Improvement in forbearance numbers slows as protections are lifted
The pace at which homeowners are leaving pandemic forbearance relief programs behind has slowed — just as foreclosure protections are lifting. Among loans that are backed by private lenders rather than the government, there’s even been a slight uptick in loans in forbearance, according to a weekly survey by the Mortgage Bankers Association.
The survey showed that during the week ending Aug. 15, 3.25 percent of mortgage borrowers, or 1.6 million homeowners, remain in forbearance programs that allow them to take a break from making their payments.
Just 1.66 percent of mortgages backed by mortgage giants Fannie Mae and Freddie Mac are in forbearance. Loans backstopped by Ginnie Mae — including FHA, VA and USDA mortgages — have somewhat less restrictive underwriting requirements, and 3.92 percent are currently in forbearance.
Loans made by private lenders and either held in portfolios or bundled up into private-label securities (PLS) have loosest underwriting requirements and the highest forbearance rate — 7.15 percent, up from 7.05 percent during the week ending Aug. 8.
“The share of loans in forbearance was little changed, as both new requests and exits were at a slower pace compared to the prior week. In fact, exits were at their slowest pace in over a year,” MBA Chief Economist Mike Fratantoni said in a statement. “There were more new forbearance requests and re-entries for portfolio and PLS loans, leading to a 10-basis-point increase in their share.”
Among loans made by depository lenders like banks and credit unions, portfolio and PLS loans now account for almost half of loans in forbearance, Fratantoni said. Among independent mortgage banks, 40 percent of loans in forbearance are portfolio and PLS loans, “which highlights the importance of this investor category.”
About $42.4 billion in mortgages were packaged into private-label securities during the second quarter — the highest level seen during the pandemic, the Wall Street Journal reports, citing data collected by Inside Mortgage Finance. That’s close to the $42.7 billion in PLS issuance seen during the first quarter of 2020, a peak during the aftermath of the 2008 financial crisis.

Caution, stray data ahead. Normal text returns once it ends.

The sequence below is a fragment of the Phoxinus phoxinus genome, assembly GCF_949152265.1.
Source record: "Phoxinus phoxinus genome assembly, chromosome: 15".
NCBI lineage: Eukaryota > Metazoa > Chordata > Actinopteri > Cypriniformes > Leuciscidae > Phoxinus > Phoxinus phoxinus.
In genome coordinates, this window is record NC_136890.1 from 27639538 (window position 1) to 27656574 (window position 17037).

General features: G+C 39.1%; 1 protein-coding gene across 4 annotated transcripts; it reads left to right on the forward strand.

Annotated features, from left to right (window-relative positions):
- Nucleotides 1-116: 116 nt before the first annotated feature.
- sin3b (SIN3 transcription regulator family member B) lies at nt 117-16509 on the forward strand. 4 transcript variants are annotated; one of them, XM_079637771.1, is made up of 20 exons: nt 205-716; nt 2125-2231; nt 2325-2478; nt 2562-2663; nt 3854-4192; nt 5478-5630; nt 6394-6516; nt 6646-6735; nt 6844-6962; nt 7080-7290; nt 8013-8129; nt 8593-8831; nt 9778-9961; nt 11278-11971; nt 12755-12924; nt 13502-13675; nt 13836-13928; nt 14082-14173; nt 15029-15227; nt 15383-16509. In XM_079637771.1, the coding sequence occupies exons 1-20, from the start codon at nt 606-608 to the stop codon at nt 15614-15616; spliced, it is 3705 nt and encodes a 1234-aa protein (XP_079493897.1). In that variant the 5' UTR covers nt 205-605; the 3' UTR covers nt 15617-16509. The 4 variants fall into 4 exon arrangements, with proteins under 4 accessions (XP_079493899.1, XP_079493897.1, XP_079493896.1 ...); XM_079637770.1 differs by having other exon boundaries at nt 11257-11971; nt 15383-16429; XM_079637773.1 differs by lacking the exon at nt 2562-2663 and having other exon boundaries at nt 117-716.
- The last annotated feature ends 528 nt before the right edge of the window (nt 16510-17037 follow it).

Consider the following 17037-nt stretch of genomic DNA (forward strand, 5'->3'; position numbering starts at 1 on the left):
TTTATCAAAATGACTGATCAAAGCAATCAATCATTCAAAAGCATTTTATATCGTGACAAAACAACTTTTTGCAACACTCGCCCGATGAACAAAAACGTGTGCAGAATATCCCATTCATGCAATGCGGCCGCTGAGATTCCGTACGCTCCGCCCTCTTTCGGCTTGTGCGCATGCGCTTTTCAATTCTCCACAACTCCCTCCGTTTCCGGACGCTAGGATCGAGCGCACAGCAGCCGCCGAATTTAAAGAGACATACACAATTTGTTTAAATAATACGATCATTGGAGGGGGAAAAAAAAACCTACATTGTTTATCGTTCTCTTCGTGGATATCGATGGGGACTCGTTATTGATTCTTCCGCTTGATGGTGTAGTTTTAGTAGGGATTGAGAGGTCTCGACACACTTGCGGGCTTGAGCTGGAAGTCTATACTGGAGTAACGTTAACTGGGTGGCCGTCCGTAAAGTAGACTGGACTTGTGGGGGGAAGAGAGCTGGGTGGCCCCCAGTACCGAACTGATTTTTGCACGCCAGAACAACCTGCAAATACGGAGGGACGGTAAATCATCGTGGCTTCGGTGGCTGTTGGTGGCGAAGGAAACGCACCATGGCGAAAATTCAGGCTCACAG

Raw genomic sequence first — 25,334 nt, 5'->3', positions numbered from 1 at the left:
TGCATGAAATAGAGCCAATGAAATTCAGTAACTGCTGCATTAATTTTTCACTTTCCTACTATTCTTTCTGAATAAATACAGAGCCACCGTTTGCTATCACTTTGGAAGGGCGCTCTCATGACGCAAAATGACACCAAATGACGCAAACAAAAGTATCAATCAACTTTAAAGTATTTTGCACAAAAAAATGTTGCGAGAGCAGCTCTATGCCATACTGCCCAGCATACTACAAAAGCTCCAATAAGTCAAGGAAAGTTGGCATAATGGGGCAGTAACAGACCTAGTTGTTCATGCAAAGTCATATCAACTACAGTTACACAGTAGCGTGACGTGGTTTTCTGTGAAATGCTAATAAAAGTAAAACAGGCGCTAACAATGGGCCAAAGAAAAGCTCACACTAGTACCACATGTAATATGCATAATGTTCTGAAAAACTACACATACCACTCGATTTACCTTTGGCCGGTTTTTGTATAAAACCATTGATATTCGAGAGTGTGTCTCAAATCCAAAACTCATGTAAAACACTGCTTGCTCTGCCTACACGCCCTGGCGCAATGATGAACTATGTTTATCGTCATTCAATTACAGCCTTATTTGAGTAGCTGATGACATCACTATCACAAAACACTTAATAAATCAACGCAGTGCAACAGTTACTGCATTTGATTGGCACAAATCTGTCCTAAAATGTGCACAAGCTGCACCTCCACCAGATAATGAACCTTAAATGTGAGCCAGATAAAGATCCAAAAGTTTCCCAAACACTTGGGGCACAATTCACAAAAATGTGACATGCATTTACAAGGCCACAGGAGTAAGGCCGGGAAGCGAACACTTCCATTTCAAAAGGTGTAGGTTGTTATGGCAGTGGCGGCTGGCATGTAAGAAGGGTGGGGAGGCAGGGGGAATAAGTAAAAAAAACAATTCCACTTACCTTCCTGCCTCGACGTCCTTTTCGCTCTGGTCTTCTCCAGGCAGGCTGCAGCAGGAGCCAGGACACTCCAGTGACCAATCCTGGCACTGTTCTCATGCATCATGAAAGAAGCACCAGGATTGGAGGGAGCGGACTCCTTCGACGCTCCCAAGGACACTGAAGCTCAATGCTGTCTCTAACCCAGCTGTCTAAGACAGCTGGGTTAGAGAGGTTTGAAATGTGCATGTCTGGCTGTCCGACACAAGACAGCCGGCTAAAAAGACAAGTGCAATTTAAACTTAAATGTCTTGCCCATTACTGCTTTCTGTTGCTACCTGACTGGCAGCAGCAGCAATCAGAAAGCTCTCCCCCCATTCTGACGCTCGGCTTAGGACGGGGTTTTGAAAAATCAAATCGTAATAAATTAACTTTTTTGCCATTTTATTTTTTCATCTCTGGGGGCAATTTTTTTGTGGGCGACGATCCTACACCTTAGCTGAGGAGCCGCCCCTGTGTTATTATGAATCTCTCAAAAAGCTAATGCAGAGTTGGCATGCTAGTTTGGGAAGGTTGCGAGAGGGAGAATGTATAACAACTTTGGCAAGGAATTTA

A moratorium barring foreclosure proceedings against homeowners with federally-backed mortgages expired at the end of July. But that doesn’t mean loans servicers will be rushing to repossess homes. Before initiating foreclosures against borrowers who are 120 days behind on their payments, federal regulators expect loan servicers to reach out to borrowers and give them a chance to apply for assistance, such as a loan modification.
Forbearance plans typically give borrowers a 3 to 6 month break on their payments, that can be extended to up to 12 months. During the pandemic, some borrowers are eligible for up to 18 months of forbearance.
About 7.3 million homeowners relied on forbearance programs at one point or another during the pandemic. Although many kept making their mortgage payments and the vast majority no longer need help, data from Black Knight suggests that most of those who remain in forbearance will exhaust their eligibility in the the final months of this year. That could prove to be a “staggering” operational challenge for loan servicers tasked with helping borrowers, Black Knight warned.
On Aug. 10, the Consumer Financial Protection Bureau warned loan servicers that it’s monitoring their performance, and encouraged those that are lagging to improve their customer communication capabilities and outreach efforts.
“Many emergency mortgage protections are winding down, and servicers have had ample time to prepare for the millions of distressed homeowners who need their assistance,” said CFPB Acting Director Dave Uejio in a statement. “Today’s report should inform servicers’ own data reviews as they determine whether they are doing enough for borrowers. Servicers who find themselves at the bottom of the pack should immediately take corrective steps. The CFPB will hold accountable those servicers who cause harm to homeowners and families.”
The MBA’s latest forbearance survey shows that compared to the week ending Aug. 8, loan servicers were more likely to offer homeowners the opportunity to defer missed payments, and less likely to cancel their forbearance with no loss mitigation plan in place.
During the week ending Aug. 15, 41.75 percent of borrowers exiting forbearance were allowed to defer missed payments, compared to 33.14 percent the week before. The percentage of borrowers granted loan modifications nearly doubled, to 23.58 percent. While 8.46 percent of borrowers exited forbearance without a mitigation plan, that was down from 36 percent the week before.
Borrowers may leave forbearance without a mitigation plan because they didn’t contact their loan servicer to request an extension, or haven’t provided all of the documentation needed to determine if they qualify for a loss mitigation plan, the MBA said.
Under a deferral plan, missed payments are moved to the back end of the loan, and are paid when the borrowers sells their home, refinances it, or reaches the end of their loan term. That way, borrowers don’t have to make bigger monthly payments than they did when they entered forbearance.
In a loan modification, borrowers may be granted a reduced interest rate or an extended repayment term, which can help make their monthly payments more affordable.